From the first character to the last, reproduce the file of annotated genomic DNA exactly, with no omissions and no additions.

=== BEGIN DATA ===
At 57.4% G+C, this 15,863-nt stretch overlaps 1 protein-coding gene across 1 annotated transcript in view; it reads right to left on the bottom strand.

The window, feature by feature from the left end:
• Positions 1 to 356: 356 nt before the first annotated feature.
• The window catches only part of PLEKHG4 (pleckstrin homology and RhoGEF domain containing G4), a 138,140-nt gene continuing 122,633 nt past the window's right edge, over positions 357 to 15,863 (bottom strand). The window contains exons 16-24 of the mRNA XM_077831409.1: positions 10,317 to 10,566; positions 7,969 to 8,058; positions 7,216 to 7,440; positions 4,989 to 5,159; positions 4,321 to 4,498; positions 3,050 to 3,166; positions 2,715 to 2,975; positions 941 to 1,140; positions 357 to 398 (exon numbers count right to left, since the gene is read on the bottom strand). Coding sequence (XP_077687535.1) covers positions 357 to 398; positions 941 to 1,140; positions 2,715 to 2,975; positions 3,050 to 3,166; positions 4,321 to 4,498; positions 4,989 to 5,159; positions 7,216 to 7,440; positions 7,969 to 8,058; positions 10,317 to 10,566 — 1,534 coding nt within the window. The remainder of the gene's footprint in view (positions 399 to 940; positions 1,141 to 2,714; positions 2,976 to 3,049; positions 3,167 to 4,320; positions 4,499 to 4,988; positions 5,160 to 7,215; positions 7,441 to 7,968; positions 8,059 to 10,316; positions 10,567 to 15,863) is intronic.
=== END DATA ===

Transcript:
At 57.4% G+C, this 15,863-nt stretch overlaps 1 protein-coding gene across 1 annotated transcript in view; it reads right to left on the bottom strand.

The window, feature by feature from the left end:
• Positions 1 to 356: 356 nt before the first annotated feature.
• The window catches only part of PLEKHG4 (pleckstrin homology and RhoGEF domain containing G4), a 138,140-nt gene continuing 122,633 nt past the window's right edge, over positions 357 to 15,863 (bottom strand). The window contains exons 16-24 of the mRNA XM_077831409.1: positions 10,317 to 10,566; positions 7,969 to 8,058; positions 7,216 to 7,440; positions 4,989 to 5,159; positions 4,321 to 4,498; positions 3,050 to 3,166; positions 2,715 to 2,975; positions 941 to 1,140; positions 357 to 398 (exon numbers count right to left, since the gene is read on the bottom strand). Coding sequence (XP_077687535.1) covers positions 357 to 398; positions 941 to 1,140; positions 2,715 to 2,975; positions 3,050 to 3,166; positions 4,321 to 4,498; positions 4,989 to 5,159; positions 7,216 to 7,440; positions 7,969 to 8,058; positions 10,317 to 10,566 — 1,534 coding nt within the window. The remainder of the gene's footprint in view (positions 399 to 940; positions 1,141 to 2,714; positions 2,976 to 3,049; positions 3,167 to 4,320; positions 4,499 to 4,988; positions 5,160 to 7,215; positions 7,441 to 7,968; positions 8,059 to 10,316; positions 10,567 to 15,863) is intronic.